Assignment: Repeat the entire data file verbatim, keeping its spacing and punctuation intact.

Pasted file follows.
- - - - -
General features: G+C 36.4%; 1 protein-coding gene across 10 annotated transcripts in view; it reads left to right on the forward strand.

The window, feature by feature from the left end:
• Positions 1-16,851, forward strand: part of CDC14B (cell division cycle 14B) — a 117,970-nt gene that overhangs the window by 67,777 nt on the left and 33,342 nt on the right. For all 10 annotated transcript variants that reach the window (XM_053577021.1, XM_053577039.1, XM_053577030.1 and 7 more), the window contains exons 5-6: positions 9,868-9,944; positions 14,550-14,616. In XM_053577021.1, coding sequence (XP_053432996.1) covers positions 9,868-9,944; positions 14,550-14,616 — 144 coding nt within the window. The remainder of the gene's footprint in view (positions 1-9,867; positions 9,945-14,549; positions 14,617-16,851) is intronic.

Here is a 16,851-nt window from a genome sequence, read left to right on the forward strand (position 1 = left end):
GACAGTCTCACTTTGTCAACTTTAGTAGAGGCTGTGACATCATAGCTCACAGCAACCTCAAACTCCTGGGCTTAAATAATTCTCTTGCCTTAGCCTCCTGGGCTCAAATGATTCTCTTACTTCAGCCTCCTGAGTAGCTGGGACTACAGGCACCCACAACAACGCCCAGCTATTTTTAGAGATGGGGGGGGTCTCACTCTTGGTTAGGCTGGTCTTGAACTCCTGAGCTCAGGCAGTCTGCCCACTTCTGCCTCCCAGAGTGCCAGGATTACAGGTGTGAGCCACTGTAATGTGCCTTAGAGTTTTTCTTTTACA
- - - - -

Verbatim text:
General features: G+C 36.4%; 1 protein-coding gene across 10 annotated transcripts in view; it reads left to right on the forward strand.

The window, feature by feature from the left end:
• Positions 1-16,851, forward strand: part of CDC14B (cell division cycle 14B) — a 117,970-nt gene that overhangs the window by 67,777 nt on the left and 33,342 nt on the right. For all 10 annotated transcript variants that reach the window (XM_053577021.1, XM_053577039.1, XM_053577030.1 and 7 more), the window contains exons 5-6: positions 9,868-9,944; positions 14,550-14,616. In XM_053577021.1, coding sequence (XP_053432996.1) covers positions 9,868-9,944; positions 14,550-14,616 — 144 coding nt within the window. The remainder of the gene's footprint in view (positions 1-9,867; positions 9,945-14,549; positions 14,617-16,851) is intronic.

Here is a 16,851-nt window from a genome sequence, read left to right on the forward strand (position 1 = left end):
GACAGTCTCACTTTGTCAACTTTAGTAGAGGCTGTGACATCATAGCTCACAGCAACCTCAAACTCCTGGGCTTAAATAATTCTCTTGCCTTAGCCTCCTGGGCTCAAATGATTCTCTTACTTCAGCCTCCTGAGTAGCTGGGACTACAGGCACCCACAACAACGCCCAGCTATTTTTAGAGATGGGGGGGGTCTCACTCTTGGTTAGGCTGGTCTTGAACTCCTGAGCTCAGGCAGTCTGCCCACTTCTGCCTCCCAGAGTGCCAGGATTACAGGTGTGAGCCACTGTAATGTGCCTTAGAGTTTTTCTTTTACA